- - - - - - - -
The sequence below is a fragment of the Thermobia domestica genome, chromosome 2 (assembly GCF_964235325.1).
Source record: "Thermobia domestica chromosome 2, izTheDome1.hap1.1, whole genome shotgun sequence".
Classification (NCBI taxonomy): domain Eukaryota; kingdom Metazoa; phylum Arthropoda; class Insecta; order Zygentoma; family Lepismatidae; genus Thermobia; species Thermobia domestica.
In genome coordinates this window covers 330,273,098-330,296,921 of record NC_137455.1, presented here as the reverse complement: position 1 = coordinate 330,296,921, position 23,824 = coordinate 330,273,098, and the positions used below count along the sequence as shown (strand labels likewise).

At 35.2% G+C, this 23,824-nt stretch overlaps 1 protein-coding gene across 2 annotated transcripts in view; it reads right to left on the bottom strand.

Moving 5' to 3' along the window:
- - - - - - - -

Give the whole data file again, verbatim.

The sequence below is a fragment of the Thermobia domestica genome, chromosome 2 (assembly GCF_964235325.1).
Source record: "Thermobia domestica chromosome 2, izTheDome1.hap1.1, whole genome shotgun sequence".
Classification (NCBI taxonomy): domain Eukaryota; kingdom Metazoa; phylum Arthropoda; class Insecta; order Zygentoma; family Lepismatidae; genus Thermobia; species Thermobia domestica.
In genome coordinates this window covers 330,273,098-330,296,921 of record NC_137455.1, presented here as the reverse complement: position 1 = coordinate 330,296,921, position 23,824 = coordinate 330,273,098, and the positions used below count along the sequence as shown (strand labels likewise).

At 35.2% G+C, this 23,824-nt stretch overlaps 1 protein-coding gene across 2 annotated transcripts in view; it reads right to left on the bottom strand.

Moving 5' to 3' along the window: